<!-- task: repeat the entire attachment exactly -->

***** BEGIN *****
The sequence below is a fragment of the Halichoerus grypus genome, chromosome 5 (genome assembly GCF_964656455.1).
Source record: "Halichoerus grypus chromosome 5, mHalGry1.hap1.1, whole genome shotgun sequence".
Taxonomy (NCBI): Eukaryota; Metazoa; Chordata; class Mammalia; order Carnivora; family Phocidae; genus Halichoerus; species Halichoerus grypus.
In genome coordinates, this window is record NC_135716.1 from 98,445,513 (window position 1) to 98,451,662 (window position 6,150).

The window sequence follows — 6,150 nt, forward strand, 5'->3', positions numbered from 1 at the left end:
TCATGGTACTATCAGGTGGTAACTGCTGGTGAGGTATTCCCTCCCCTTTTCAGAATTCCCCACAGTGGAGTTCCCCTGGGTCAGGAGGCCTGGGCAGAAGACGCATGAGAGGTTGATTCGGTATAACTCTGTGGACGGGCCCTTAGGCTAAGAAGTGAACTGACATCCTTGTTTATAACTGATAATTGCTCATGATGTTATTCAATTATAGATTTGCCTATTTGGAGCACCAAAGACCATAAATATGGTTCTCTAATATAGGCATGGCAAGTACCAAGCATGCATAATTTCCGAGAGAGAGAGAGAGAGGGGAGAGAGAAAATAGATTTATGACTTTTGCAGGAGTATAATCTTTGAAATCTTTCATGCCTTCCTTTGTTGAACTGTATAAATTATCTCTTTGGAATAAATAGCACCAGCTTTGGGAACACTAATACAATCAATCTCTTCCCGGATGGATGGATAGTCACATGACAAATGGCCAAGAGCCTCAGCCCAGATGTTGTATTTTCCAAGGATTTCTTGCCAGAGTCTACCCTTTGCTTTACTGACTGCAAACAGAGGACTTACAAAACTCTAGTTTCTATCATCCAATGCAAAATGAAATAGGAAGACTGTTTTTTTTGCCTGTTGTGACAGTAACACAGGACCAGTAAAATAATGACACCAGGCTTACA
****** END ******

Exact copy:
The sequence below is a fragment of the Halichoerus grypus genome, chromosome 5 (genome assembly GCF_964656455.1).
Source record: "Halichoerus grypus chromosome 5, mHalGry1.hap1.1, whole genome shotgun sequence".
Taxonomy (NCBI): Eukaryota; Metazoa; Chordata; class Mammalia; order Carnivora; family Phocidae; genus Halichoerus; species Halichoerus grypus.
In genome coordinates, this window is record NC_135716.1 from 98,445,513 (window position 1) to 98,451,662 (window position 6,150).

The window sequence follows — 6,150 nt, forward strand, 5'->3', positions numbered from 1 at the left end:
TCATGGTACTATCAGGTGGTAACTGCTGGTGAGGTATTCCCTCCCCTTTTCAGAATTCCCCACAGTGGAGTTCCCCTGGGTCAGGAGGCCTGGGCAGAAGACGCATGAGAGGTTGATTCGGTATAACTCTGTGGACGGGCCCTTAGGCTAAGAAGTGAACTGACATCCTTGTTTATAACTGATAATTGCTCATGATGTTATTCAATTATAGATTTGCCTATTTGGAGCACCAAAGACCATAAATATGGTTCTCTAATATAGGCATGGCAAGTACCAAGCATGCATAATTTCCGAGAGAGAGAGAGAGAGGGGAGAGAGAAAATAGATTTATGACTTTTGCAGGAGTATAATCTTTGAAATCTTTCATGCCTTCCTTTGTTGAACTGTATAAATTATCTCTTTGGAATAAATAGCACCAGCTTTGGGAACACTAATACAATCAATCTCTTCCCGGATGGATGGATAGTCACATGACAAATGGCCAAGAGCCTCAGCCCAGATGTTGTATTTTCCAAGGATTTCTTGCCAGAGTCTACCCTTTGCTTTACTGACTGCAAACAGAGGACTTACAAAACTCTAGTTTCTATCATCCAATGCAAAATGAAATAGGAAGACTGTTTTTTTTGCCTGTTGTGACAGTAACACAGGACCAGTAAAATAATGACACCAGGCTTACA